This is one of my favourite places. With the mist that often hangs in the air from the falls, it feels like the lungs of the rainforest. The character of this spot changes dramatically with water levels. When the salmon are running and the water levels are much higher than in this photo, I love to just sit and watch the fish leaping up the falls.
For the pink salmon which are the most common fish in this creek, it appears to be a futile exercise. As the smallest of the five species of pacific salmon, the falls are simply too high. And yet they try. Again and again, they hurl themselves at the falls only to get washed back down by the racing water. Occasionally, a big coho salmon explodes out of the frothing water at the base of the falls, soaring upwards like a finned torpedo. Some appear to make it into the upper reaches of the river, where I like to imagine them swimming in the clear water under the boughs of towering old cedars draped in mosses and lichens.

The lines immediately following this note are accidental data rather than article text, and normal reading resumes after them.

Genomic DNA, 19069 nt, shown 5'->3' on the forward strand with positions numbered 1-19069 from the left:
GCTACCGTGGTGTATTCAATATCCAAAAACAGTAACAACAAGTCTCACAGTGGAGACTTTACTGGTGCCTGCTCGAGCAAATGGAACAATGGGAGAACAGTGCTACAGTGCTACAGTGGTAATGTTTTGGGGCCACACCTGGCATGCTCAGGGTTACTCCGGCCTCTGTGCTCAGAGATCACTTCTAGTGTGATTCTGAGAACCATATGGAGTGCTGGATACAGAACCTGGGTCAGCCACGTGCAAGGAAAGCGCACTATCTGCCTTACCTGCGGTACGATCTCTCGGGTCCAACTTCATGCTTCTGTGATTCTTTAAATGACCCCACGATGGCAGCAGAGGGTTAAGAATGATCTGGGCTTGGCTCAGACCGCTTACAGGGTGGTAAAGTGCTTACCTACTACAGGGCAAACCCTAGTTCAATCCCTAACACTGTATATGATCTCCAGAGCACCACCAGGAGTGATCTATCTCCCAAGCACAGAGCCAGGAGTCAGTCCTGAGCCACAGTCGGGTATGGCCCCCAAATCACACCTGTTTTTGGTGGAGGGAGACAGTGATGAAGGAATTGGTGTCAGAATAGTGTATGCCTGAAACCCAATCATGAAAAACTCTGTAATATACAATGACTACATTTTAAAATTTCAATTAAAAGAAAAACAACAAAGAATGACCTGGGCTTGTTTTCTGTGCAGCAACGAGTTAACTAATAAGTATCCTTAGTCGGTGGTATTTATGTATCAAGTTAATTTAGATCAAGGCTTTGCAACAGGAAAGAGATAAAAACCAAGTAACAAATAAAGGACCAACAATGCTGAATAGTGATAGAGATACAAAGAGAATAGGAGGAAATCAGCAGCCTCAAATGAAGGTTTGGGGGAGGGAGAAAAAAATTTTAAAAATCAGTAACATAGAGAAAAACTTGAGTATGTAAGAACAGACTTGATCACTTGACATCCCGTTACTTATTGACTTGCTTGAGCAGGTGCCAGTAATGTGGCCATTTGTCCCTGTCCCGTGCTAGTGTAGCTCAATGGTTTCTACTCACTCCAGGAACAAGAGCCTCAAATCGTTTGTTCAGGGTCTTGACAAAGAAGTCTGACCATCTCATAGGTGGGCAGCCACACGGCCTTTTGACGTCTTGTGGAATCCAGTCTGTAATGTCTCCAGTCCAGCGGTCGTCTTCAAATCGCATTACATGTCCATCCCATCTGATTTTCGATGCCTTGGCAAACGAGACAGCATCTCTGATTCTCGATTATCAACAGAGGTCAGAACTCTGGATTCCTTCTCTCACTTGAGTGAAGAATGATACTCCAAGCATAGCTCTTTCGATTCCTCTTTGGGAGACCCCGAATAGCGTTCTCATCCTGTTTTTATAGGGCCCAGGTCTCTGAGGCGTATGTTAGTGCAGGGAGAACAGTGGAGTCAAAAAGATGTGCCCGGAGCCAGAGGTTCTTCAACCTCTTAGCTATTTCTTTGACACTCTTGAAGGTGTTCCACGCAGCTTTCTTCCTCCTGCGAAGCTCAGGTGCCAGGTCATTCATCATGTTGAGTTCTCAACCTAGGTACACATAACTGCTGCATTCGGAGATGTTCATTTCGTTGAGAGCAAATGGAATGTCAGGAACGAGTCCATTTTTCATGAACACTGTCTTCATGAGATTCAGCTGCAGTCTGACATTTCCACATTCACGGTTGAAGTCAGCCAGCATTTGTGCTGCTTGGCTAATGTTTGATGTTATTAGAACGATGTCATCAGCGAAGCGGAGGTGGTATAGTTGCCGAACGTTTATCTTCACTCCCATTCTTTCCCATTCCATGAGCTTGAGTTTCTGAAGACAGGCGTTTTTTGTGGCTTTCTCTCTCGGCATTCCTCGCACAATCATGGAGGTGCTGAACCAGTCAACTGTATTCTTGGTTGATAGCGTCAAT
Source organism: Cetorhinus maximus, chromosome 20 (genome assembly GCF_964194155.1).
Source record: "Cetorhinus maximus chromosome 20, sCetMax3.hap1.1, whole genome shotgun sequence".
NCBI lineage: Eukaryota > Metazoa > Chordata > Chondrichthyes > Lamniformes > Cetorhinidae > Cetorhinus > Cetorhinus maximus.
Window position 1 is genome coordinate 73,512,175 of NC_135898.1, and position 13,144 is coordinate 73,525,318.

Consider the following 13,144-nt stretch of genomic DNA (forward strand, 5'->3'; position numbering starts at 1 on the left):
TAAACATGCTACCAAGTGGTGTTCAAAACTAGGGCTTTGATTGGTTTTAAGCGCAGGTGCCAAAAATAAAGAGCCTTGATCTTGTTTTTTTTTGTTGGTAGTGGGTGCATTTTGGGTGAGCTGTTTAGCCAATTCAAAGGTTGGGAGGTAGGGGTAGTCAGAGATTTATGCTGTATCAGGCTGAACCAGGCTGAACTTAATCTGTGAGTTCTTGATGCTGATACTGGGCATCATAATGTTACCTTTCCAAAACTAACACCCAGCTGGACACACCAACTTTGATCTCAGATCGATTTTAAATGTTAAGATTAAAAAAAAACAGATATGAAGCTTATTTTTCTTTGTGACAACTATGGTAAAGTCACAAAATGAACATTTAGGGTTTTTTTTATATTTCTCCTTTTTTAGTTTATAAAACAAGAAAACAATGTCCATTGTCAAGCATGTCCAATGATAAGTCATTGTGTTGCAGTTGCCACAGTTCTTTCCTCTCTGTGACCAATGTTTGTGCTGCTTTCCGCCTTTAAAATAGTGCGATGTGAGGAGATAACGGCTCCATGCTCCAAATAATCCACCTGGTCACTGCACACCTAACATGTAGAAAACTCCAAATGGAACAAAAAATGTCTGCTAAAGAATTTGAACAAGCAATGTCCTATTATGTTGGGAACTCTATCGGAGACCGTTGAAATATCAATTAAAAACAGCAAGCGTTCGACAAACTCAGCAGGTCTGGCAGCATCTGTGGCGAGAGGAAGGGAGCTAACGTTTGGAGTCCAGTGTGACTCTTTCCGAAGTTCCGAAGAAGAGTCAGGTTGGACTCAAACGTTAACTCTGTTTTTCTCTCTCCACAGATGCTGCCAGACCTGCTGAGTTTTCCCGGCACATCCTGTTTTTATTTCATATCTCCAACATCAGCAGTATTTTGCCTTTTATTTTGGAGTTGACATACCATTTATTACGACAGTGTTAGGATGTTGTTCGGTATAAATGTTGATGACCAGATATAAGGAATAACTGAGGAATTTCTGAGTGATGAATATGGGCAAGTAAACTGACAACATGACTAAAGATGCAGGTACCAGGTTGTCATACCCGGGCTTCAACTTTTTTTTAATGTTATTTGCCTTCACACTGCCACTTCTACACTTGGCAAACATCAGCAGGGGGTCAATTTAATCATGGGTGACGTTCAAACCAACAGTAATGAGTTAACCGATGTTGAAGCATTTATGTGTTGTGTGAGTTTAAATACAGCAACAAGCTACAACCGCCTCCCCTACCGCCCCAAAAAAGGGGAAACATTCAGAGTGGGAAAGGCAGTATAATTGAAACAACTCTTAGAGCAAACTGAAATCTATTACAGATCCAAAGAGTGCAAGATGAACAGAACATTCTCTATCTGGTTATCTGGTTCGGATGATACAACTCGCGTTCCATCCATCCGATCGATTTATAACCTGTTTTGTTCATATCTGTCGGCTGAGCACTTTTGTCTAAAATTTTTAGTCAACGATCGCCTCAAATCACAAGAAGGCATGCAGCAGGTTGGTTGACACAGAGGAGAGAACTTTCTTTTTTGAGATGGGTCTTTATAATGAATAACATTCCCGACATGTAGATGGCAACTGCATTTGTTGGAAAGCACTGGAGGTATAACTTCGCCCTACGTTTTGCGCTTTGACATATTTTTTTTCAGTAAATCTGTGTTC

Occasionally, while we wait, a bear comes by looking for salmon. Sometimes they will stand at the edge of the falls, hoping to catch a salmon in mid-flight. And occasionally the bears are successful. Some mornings when we show up the rocks are littered with salmon carcasses from feasting bears. Of course, the dream is to photograph a white bear in this beautiful scene, but so far, that remains a dream. In the meantime, this photo of a black bear walking toward the falls is a favourite.